clarence potter sr or tarheels, or reilly on the net
my 2 cents worth


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rumcdonald
post 15th Sep 2011, 02:18am
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This is so sad! Who are the pupils in Glasgow schools now?? Who are their parents? What is their upbringing? I went to two public junior schools in Glasgow..Holmlea Rd school in Holmlea Rd Cathcart and Victoria school in Govanhill Glasgow...then Queen's Park Senior Sec School. Had a great education!!! What is going on now?????
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John the Jaw
post 15th Sep 2011, 04:08am
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I went to Albert Secondary in Springburn, leaving in '76, and was one of the guys who went through the motions of going to school not achieving many certificates, 2 o'levels. It has taken years to understand that there were some kids that the teachers give up on because they are so overwhelmed by the system. 35 in a class at the time wasn't unheard off.

With schools now having up to 36 different languages it is no wonder the education system is failing the poorer parts of the country.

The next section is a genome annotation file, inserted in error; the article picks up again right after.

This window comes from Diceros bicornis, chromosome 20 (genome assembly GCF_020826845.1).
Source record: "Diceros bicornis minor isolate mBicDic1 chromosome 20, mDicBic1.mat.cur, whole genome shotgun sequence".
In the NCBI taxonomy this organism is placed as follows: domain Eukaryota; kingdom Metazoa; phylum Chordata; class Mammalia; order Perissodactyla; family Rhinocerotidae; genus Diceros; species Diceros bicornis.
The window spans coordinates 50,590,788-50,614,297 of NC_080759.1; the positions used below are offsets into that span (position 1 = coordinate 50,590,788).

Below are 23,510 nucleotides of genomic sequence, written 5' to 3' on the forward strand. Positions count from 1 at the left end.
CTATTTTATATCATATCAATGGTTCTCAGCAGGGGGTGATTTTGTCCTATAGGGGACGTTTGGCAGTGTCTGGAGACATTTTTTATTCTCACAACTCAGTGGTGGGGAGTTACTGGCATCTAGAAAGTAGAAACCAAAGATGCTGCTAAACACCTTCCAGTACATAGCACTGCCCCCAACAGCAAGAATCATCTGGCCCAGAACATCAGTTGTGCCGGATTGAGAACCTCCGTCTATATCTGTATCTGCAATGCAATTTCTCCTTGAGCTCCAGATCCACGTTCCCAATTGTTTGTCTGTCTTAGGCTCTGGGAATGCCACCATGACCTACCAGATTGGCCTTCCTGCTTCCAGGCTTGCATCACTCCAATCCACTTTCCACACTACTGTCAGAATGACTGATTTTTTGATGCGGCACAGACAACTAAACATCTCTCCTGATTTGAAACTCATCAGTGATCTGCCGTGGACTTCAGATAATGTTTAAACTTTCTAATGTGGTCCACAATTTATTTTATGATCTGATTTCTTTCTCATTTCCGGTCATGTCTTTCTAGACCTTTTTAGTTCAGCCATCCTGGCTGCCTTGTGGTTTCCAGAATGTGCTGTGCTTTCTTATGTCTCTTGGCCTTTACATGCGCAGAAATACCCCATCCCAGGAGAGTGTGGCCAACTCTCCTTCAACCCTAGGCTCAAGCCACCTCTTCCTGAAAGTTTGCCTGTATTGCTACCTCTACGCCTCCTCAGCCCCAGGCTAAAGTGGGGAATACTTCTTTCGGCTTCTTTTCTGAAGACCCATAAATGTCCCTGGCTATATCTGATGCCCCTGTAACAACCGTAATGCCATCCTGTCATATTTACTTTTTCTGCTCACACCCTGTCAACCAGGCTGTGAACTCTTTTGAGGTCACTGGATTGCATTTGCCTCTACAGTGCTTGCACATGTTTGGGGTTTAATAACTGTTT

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crunchiebags
post 15th Sep 2011, 05:17am
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Rumcdonald asks whats going on now in our schools. I would answer possibly the modern equivalent of what I experienced in my secondary school in the late sixties early seventies. We were taught by a gang of old dinosaurs, who wore billowing black cloaks and who's battle cry was "keep to the left" and "boys stairs for boys and girls stairs for girls". It used to be a senior secondary but those days had long gone, a fact which the incumbent staff seemed to be unaware of. We had a very old Maths teacher who smelled of urine and used inappropriate behaviour towards the female students. An English teacher who, if not already pissed, would leave the class and have a snort in the adjacent store room, (sometimes forgetting to come back). There were, of course, young teachers coming through the ranks but I think they felt as helpless as the pupils. Half of these older guys should have been retired early to prevent the embarassment they brought on themselves personally and the school in general.